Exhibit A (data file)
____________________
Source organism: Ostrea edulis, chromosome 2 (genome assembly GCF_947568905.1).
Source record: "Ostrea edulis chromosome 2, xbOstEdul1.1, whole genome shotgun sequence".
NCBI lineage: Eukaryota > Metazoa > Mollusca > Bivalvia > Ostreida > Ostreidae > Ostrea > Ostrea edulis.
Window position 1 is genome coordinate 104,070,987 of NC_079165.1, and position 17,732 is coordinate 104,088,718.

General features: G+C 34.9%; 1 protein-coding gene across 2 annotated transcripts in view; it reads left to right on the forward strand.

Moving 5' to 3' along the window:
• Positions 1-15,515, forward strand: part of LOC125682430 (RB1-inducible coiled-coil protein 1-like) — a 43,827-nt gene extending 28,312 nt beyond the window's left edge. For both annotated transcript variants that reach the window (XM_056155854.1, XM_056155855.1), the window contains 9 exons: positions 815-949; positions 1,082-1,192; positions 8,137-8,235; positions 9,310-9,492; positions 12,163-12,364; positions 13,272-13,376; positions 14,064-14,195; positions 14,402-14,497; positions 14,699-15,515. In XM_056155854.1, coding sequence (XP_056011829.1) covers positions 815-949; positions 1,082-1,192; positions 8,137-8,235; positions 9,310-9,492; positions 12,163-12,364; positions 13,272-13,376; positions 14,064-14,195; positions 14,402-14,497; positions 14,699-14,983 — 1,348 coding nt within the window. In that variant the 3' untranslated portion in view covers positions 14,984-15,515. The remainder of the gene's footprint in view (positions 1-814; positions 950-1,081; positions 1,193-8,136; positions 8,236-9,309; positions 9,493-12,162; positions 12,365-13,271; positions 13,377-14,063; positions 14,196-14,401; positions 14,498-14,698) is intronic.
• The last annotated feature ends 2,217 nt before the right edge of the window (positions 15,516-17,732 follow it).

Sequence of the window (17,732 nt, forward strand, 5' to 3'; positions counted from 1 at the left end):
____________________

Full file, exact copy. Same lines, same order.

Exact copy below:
Source organism: Ostrea edulis, chromosome 2 (genome assembly GCF_947568905.1).
Source record: "Ostrea edulis chromosome 2, xbOstEdul1.1, whole genome shotgun sequence".
NCBI lineage: Eukaryota > Metazoa > Mollusca > Bivalvia > Ostreida > Ostreidae > Ostrea > Ostrea edulis.
Window position 1 is genome coordinate 104,070,987 of NC_079165.1, and position 17,732 is coordinate 104,088,718.

General features: G+C 34.9%; 1 protein-coding gene across 2 annotated transcripts in view; it reads left to right on the forward strand.

Moving 5' to 3' along the window:
• Positions 1-15,515, forward strand: part of LOC125682430 (RB1-inducible coiled-coil protein 1-like) — a 43,827-nt gene extending 28,312 nt beyond the window's left edge. For both annotated transcript variants that reach the window (XM_056155854.1, XM_056155855.1), the window contains 9 exons: positions 815-949; positions 1,082-1,192; positions 8,137-8,235; positions 9,310-9,492; positions 12,163-12,364; positions 13,272-13,376; positions 14,064-14,195; positions 14,402-14,497; positions 14,699-15,515. In XM_056155854.1, coding sequence (XP_056011829.1) covers positions 815-949; positions 1,082-1,192; positions 8,137-8,235; positions 9,310-9,492; positions 12,163-12,364; positions 13,272-13,376; positions 14,064-14,195; positions 14,402-14,497; positions 14,699-14,983 — 1,348 coding nt within the window. In that variant the 3' untranslated portion in view covers positions 14,984-15,515. The remainder of the gene's footprint in view (positions 1-814; positions 950-1,081; positions 1,193-8,136; positions 8,236-9,309; positions 9,493-12,162; positions 12,365-13,271; positions 13,377-14,063; positions 14,196-14,401; positions 14,498-14,698) is intronic.
• The last annotated feature ends 2,217 nt before the right edge of the window (positions 15,516-17,732 follow it).

Sequence of the window (17,732 nt, forward strand, 5' to 3'; positions counted from 1 at the left end):